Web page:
Effect of carp, Cyprinus carpio L., an exotic benthivorous fish, on aquatic plants and water quality in experimental ponds

  • Roberts J
  • Chick A
  • Oswald L
 et al. 
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Abstract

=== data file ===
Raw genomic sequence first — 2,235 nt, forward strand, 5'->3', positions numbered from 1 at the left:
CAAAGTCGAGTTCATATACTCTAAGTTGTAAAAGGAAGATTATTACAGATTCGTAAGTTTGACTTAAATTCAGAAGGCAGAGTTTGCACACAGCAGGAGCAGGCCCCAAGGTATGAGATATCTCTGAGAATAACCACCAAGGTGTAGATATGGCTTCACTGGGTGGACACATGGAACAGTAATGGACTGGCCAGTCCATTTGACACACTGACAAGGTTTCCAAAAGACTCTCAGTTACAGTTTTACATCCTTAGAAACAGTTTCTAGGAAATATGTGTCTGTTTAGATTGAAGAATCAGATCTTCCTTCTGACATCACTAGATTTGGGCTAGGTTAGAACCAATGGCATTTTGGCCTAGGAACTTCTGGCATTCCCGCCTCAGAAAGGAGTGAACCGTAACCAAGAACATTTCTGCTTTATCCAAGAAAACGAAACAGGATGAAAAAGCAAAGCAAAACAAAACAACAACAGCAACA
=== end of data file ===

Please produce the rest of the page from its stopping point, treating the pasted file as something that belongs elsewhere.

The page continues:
The effects of carp, Cyprinus carpio L., on water quality and functioning of aquatic systems were investigated in two experiments in ponds (-90 cm deep) outdoors at Griffith, New South Wales. The experiments represented contrasting conditions of high and low impact, defined by stocking density and food availability, with stocking densities chosen to be above and below 450 kg ha-', the stocking density suggested as a critical threshold for damage. Under high impact conditions, carp had a significant effect on water quality, habitat structure and pond physical characteristics. Turbidity increased from approximately 7 NTU to 26 and 73 NTU by Day 4, there was a complete loss of two out of five plant species tested (Charafibrosa and Vallisneria sp.) by Day 6, and surface water temperature in ponds with carp was significantly greater by Day 7. Plant loss was attributed to uprooting rather than herbivory, as sometimes reported. Under low impact conditions the uprooting rate of Vallisneria was reduced to a third. Contrary to the results of previous studies, there was no evidence of increased nutrients or greater algal biomass in ponds with carp, but this may have been because the sediments were relatively low in phosphorus. A crude nutrient budget based on water concentrations and tissue analysis showed substantial growth of carp in 20 days that could be accounted for only by considering either sediments or terrestrial inputs (ponds were not covered) as an important food source

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